US President Barack Obama on Monday telephoned French President Nicolas Sarkozy, German Chancellor Angela Merkel and Russian President Dmitry Medvedev to discuss the global economic crisis, the Middle East and improving bilateral relations.
These were the latest in a long list of telephone calls to foreign leaders that Obama has made since his inauguration on January 20.
Obama and Medvedev agreed to meet soon to discuss the full "potential" of Russian-US relations, the Kremlin said according to Russian media. Ties between the two powers have deteriorated sharply in the past few years amid disagreements over US plans for a missile defence system and Russia's war with Georgia this summer.
Medvedev congratulated Obama on his inauguration and wished him success. The two leaders discussed the threats of international terrorism, Afghanistan, the Middle East and the spread of nuclear weapons, the Kremlin said.
Obama and Merkel's telephone call focussed on the economic and financial crisis that has led both countries into a deep recession, according to German government spokesman Ulrich Wilhelm. The two leaders agreed that international cooperation was the key to remaking the financial system and avoiding a similar crisis in future.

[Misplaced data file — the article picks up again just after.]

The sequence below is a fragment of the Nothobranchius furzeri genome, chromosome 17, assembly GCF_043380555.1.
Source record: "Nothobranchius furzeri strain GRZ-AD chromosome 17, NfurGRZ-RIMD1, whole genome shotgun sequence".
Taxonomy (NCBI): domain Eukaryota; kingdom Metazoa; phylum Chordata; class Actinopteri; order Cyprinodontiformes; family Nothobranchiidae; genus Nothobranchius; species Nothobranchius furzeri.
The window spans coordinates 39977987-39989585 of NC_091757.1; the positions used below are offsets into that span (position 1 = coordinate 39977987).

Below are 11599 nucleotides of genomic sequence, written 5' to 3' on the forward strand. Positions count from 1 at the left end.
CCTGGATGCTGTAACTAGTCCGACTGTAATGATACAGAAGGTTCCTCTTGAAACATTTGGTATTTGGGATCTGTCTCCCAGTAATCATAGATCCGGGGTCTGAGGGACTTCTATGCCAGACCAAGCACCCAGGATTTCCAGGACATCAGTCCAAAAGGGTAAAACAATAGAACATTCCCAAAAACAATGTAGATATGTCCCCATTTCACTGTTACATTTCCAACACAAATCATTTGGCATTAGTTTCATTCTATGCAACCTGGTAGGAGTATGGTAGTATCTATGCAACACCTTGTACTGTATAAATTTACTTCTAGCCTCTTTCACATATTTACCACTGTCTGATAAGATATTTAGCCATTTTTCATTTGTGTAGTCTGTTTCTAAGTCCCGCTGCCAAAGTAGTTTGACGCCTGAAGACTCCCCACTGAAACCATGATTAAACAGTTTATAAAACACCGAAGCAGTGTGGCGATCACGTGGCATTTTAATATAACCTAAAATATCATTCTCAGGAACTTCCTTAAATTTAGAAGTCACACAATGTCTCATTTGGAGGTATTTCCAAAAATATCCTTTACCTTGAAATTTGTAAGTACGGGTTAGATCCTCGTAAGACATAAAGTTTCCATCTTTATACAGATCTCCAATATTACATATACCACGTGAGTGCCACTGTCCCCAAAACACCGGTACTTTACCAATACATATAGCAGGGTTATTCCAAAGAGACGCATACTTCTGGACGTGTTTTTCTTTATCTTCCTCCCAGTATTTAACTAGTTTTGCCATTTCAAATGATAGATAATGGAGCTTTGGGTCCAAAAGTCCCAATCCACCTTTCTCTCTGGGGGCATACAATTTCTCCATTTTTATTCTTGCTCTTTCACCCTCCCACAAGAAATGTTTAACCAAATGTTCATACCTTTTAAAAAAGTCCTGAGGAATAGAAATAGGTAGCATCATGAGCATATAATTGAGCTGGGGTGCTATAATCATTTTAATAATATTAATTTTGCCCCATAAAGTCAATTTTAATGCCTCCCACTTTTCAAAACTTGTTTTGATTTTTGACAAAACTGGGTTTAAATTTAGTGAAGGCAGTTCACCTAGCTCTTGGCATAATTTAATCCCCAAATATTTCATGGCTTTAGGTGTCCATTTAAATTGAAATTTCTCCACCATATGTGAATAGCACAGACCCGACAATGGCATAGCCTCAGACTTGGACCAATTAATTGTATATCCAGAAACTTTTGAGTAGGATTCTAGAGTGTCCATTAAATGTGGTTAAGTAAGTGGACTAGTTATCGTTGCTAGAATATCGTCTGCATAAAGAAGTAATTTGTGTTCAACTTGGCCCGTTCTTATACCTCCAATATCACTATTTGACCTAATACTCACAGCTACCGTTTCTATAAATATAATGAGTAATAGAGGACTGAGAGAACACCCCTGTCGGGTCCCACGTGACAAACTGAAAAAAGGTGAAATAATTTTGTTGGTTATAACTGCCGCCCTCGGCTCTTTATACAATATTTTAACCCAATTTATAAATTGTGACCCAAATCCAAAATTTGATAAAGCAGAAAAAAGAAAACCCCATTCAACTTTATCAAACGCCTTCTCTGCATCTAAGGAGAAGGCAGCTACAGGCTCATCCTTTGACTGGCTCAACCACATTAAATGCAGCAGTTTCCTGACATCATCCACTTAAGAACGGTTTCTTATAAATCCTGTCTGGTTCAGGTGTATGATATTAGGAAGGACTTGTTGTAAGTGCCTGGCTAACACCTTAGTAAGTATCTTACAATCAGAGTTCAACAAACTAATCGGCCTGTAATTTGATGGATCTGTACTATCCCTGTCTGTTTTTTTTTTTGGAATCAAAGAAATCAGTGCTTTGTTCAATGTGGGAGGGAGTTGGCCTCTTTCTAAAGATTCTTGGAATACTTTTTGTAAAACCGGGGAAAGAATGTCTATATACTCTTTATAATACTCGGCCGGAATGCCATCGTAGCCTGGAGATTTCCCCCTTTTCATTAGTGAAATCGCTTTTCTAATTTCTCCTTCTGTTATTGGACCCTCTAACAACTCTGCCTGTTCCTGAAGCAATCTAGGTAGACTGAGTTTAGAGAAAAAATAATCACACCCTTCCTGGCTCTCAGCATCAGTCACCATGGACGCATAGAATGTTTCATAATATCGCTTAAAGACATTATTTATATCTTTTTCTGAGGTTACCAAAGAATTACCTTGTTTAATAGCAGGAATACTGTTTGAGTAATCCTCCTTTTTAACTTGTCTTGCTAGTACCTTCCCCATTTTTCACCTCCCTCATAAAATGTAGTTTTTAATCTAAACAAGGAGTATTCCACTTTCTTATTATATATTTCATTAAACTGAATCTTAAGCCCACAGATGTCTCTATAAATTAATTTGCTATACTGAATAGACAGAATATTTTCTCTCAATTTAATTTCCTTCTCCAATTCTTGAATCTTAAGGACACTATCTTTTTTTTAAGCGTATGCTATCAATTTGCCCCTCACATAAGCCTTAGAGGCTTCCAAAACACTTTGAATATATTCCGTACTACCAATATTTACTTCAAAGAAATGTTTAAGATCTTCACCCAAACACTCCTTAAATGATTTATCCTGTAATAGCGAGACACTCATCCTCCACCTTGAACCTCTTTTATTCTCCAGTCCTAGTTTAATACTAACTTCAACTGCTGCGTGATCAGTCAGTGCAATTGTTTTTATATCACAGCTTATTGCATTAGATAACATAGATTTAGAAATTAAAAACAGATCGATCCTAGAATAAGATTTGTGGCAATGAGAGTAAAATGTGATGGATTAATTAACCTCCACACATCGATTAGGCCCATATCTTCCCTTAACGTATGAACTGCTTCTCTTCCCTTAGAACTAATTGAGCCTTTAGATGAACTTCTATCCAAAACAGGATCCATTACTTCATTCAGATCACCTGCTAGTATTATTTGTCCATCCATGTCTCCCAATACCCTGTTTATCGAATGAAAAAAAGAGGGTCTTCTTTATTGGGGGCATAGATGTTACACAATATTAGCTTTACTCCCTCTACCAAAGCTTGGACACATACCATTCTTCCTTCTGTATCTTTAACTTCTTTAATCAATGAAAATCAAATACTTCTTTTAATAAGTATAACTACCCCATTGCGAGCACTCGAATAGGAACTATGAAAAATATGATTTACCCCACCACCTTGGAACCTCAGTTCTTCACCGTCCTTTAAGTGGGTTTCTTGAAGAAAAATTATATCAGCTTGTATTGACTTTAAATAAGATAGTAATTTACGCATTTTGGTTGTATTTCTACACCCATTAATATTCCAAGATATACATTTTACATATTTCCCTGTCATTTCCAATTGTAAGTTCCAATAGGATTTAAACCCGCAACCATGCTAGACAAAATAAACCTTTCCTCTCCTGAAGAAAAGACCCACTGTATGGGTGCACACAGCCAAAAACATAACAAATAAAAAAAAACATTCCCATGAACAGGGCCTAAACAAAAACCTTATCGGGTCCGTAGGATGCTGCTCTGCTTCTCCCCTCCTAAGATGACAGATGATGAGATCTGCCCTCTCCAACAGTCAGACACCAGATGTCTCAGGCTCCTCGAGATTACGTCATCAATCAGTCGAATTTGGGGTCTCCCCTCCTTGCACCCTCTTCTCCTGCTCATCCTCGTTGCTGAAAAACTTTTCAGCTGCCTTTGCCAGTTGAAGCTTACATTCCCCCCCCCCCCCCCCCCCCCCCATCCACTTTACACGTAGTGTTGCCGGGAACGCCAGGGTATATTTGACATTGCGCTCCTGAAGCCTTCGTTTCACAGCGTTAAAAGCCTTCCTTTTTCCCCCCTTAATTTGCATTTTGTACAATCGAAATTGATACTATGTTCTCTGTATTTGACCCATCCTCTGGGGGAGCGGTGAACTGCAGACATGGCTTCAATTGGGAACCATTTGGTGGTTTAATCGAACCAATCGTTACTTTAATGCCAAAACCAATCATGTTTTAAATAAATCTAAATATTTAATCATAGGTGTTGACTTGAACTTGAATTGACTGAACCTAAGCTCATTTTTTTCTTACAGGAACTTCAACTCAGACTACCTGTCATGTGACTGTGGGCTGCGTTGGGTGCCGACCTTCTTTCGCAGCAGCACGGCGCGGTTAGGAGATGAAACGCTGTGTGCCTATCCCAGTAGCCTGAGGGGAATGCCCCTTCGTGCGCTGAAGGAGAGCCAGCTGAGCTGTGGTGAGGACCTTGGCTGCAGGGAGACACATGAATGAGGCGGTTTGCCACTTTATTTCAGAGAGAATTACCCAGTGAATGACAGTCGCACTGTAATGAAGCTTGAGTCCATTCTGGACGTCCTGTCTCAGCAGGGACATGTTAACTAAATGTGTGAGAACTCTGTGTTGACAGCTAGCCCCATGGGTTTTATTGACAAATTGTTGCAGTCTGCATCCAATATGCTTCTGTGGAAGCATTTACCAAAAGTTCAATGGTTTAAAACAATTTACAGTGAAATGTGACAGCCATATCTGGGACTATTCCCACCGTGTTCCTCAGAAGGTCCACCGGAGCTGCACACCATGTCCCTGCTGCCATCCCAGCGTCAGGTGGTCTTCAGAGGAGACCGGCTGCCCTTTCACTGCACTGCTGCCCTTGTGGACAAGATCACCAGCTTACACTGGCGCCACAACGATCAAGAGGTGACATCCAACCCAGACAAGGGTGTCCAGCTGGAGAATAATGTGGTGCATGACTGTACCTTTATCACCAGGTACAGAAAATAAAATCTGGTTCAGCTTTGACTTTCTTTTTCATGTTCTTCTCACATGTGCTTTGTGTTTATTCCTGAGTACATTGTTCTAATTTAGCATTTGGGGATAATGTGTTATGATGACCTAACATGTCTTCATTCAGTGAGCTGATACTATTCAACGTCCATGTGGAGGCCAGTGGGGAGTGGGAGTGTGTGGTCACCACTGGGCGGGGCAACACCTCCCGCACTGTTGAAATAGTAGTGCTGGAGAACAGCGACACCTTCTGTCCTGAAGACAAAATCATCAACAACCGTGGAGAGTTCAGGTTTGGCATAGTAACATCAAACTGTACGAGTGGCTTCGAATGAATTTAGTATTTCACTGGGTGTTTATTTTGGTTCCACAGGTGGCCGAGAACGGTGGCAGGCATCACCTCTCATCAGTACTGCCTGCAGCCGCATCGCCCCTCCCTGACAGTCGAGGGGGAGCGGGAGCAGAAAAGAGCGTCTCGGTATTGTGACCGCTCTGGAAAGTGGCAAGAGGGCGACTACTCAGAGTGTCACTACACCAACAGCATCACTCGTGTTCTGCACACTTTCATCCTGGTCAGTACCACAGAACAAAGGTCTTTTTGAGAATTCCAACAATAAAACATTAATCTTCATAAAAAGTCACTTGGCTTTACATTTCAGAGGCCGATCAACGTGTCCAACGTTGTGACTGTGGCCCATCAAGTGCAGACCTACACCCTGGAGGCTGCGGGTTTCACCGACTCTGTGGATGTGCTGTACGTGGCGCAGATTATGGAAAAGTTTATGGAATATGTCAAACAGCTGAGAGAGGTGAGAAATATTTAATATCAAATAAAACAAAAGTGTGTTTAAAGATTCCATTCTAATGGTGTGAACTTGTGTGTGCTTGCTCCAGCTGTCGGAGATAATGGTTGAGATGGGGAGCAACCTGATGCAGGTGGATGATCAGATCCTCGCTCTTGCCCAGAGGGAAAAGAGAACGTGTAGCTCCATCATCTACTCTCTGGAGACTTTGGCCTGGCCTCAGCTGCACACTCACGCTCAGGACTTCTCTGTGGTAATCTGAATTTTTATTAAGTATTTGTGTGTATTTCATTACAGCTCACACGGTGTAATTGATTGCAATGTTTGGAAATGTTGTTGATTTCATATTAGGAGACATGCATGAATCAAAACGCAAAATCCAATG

Sarkozy and Obama held what was described as a "warm" telephone discussion that included the global economic crisis, the crisis in the Middle East, Afghanistan and the upcoming NATO summit in Strasbourg, scheduled for early April, the Elysee Palace said in a statement.
Sarkozy "saluted the courageous measures taken by Obama" after he took office, especially his announced intention to close the Guantanamo prison camp.
"These measures corresponded with the high expectations in Europe, and France is ready to help the US to implement them," the statement read.